Wednesday , December 19 2018

Estranged husband, Bolivian preacher and More: Aircraft Hijackings in Last Decade

Hijackings like the Friday of a Libyan plane have become relatively rare since the terrorist attacks of September 11, 2001 on the United States have led to increased security.

A picture taken on December 23, 2016 in Valletta, Malta, shows a group of hostages being released from the Afriqiyah Airways A320 after it was hijacked from Libya. A man who said he was armed with a grenade hijacked a Libyan plane which landed on Malta Friday with 118 people on board.

The hijackers who diverted the plane Friday to Malta released everyone on board and surrendered. A Libyan official said the men had applied for asylum, but Maltese Prime Minister Joseph Muscat said they had not.

Two men used false weapons to divert a Libyan aircraft with 117 people on board and divert it to Malta. The Afriqiyah Airways Airbus A320 was en route from Sabha in southern Libya to the capital Tripoli when it was taken over and forced to fly to Malta, causing a dead end four hours of runway.

While they were initially thought to have used a real grenade and at least a pistol to stage the hijacking, it subsequently appeared that the pair was using false weapons, a Maltese government said.

Maltese Prime Minister Joseph Muscat said the two men, probably of Libyan nationality, were arrested. Libyan Foreign Minister Taher Siala of the new national unity government said the two were supporters of the dead dictator Moamer Gaddafi, whose death in 2011 plunged Libya into chaos.

Other recent hijackings have been carried out by individuals for reasons ranging from personnel to politics, and almost all have been completed quickly and safely. Examples of the past ten years include:

I wanted to see the ex-wife

A man diverts an EgyptAir flight on 29 March 2016 from Alexandria to Cairo with 55 passengers and crew aboard and forces him to land in Cyprus so he can see his ex-wife.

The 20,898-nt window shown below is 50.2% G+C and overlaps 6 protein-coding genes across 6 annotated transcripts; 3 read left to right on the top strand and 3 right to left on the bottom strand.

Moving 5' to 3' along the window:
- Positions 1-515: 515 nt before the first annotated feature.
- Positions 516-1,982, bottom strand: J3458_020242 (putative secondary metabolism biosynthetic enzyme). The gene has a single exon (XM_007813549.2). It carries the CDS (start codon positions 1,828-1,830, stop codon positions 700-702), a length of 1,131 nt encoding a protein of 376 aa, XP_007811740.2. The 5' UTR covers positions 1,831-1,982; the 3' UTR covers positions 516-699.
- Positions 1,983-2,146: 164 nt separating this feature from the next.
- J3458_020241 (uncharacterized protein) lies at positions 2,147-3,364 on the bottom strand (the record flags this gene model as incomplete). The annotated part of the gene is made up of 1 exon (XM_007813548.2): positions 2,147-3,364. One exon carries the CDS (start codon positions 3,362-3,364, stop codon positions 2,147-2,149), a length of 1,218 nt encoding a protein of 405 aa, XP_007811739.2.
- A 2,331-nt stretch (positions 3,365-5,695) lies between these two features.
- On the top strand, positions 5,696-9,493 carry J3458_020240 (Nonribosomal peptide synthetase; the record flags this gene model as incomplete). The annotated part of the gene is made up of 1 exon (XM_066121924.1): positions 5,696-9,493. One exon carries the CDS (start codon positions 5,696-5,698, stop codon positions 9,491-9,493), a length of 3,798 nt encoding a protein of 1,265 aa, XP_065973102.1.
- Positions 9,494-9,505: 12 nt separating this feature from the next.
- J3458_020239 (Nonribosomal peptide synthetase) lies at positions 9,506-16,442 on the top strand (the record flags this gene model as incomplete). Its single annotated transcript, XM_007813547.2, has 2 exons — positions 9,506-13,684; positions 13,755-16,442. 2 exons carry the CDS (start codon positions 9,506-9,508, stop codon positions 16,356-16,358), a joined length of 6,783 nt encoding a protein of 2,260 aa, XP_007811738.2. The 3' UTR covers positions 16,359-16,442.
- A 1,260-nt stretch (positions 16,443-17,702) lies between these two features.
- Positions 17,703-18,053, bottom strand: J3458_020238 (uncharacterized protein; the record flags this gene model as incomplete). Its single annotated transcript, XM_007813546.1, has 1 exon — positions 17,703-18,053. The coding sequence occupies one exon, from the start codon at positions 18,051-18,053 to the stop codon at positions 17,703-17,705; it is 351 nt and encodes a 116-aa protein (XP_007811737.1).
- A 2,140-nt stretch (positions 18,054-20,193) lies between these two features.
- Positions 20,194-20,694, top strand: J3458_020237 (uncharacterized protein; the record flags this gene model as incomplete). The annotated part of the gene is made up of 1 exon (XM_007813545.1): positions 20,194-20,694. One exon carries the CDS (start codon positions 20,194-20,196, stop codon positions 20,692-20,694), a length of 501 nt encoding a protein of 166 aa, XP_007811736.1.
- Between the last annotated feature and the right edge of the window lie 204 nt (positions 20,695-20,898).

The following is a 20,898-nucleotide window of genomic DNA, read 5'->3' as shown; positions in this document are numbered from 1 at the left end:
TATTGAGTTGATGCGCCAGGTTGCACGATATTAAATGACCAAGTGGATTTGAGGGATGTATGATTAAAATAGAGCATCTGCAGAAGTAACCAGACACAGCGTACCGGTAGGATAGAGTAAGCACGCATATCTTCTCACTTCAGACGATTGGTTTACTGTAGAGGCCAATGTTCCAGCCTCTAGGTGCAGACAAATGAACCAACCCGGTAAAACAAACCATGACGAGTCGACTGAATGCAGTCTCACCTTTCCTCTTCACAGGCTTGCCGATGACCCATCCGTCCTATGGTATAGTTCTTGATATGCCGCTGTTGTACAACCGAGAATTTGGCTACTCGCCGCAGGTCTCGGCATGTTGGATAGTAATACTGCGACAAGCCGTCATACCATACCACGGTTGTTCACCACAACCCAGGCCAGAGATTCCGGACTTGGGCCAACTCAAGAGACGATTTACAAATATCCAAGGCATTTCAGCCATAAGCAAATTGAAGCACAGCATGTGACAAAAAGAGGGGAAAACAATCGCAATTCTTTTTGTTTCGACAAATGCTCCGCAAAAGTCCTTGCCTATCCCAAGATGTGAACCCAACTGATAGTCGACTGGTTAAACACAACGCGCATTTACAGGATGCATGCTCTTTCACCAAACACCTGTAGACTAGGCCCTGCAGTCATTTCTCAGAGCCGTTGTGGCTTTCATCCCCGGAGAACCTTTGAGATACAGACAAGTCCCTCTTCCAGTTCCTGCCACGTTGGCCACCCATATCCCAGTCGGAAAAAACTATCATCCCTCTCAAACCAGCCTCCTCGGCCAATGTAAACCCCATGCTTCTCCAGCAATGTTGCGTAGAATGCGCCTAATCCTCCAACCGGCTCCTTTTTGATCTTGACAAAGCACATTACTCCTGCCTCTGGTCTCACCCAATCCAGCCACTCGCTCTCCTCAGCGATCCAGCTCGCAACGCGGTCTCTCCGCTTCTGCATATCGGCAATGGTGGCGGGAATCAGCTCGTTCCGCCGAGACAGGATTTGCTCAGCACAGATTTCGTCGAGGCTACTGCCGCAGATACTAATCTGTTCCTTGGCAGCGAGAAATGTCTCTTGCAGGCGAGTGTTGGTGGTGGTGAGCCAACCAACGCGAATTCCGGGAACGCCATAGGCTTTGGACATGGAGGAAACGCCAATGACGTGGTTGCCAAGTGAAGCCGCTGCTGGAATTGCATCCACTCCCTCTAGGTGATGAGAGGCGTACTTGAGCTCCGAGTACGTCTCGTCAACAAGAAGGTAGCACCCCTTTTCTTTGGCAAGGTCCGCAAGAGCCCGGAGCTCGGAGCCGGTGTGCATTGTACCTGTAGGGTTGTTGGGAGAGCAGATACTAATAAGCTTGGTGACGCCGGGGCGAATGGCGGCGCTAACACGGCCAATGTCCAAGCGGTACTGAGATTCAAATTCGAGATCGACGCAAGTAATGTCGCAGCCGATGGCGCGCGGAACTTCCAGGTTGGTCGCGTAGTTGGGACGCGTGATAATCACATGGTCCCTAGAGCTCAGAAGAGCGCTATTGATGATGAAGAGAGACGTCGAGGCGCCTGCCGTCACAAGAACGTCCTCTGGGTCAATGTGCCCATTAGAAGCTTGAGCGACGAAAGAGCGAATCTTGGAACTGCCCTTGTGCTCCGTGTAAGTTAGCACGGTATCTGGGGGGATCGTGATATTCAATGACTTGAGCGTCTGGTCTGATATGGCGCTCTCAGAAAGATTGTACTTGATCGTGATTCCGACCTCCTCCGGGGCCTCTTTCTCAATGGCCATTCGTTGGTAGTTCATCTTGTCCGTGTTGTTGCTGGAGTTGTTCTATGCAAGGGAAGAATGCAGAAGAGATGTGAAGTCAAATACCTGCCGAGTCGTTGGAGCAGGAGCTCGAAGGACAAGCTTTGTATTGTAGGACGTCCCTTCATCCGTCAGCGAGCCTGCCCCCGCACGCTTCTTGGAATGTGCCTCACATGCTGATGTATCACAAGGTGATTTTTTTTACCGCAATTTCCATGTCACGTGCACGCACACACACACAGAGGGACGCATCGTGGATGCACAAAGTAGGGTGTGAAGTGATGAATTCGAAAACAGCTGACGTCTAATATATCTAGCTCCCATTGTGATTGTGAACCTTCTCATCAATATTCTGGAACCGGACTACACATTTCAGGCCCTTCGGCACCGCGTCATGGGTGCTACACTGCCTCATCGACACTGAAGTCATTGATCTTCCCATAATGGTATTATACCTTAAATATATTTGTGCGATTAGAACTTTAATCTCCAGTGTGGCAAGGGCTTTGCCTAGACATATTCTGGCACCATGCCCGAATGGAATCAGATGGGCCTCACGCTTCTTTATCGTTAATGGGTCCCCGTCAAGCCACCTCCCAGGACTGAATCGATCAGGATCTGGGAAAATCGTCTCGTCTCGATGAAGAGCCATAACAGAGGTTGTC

Seif al-Din Mohamed Mostafa, 58, is described as “psychologically unstable” and claims to have explosives attached to his waist, but gives himself after releasing his fellow travelers.

Asking for asylum

An Ethiopian Airlines flight to Rome with 202 people on board was diverted on 17 February 2014 by its unarmed co-pilot in Geneva where he applied for asylum.

Hailemedehin Abera Tagegn is arrested, but Switzerland refuses an Ethiopian request for extradition.


A man suspected drunk diverts a flight on February 7, 2014 with 110 people aboard the second city of Ukraine Kharkov in Istanbul.

He brandishes what he claims to be a detonator and shouts “Let’s go to Sochi”, Russia, where the opening ceremony of the Olympic Winter Games is underway.

The aircraft is escorted by Turkish F-16 aircraft in Istanbul where anti-terrorist commandos put an end to the incident without any casualties.

Mission Divine to warn Mexico

A Bolivian preacher and a former drug addict diverted an Aeroméxico plane from Cancun to Mexico City on September 9, 2009 with 104 people on board, saying he was on a divine mission.

Presenting boxes of juice filled with sand with colored lights like a bomb, José Marc Flores Pereira goes after the grounds of the plane, with most passengers unaware that they had been taken hostage.

The hijacker said he had to warn Mexico that he was threatened by an earthquake.

Low fuel

A Sun Air flight carrying 95 people from Nyala to Sudan in Khartoum was diverted on 26 August 2008 by two men and land in Kufra, southern Libya, after running out of fuel. Almost a day later, the men surrender and the passengers are released.

Escape from the back

An Egyptian and a Turk who claim to be Al Qaeda members are diverting an Atlasjet flight from Istanbul from the separate Turkish Republic of Northern Cyprus on August 18, 2007 with 142 people on board and a request to fly to Iran or In Syria.

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The pilots disembark in Antalya, Turkey, to refuel, and while the women and children are freed by the front door, most of the other passengers escape from behind. The rest is released several hours later when the hijackers surrender.

Message to the Pope

A deserter of the disarmed Turkish army, Hakan Ekinci, seized on 3 October 2006 a Turkish Airlines flight carrying 113 people from Tirana to Istanbul. The plane is forced by Greek and Italian jets to land in Brindisi, Italy.

Ekinci had forced his way into the cockpit with a package he said was a bomb, and wanted to send a message to Pope Benedict XVI.

He claims to be a Christian convert and a conscientious objector, and sought to avoid compulsory military service of Turkey.

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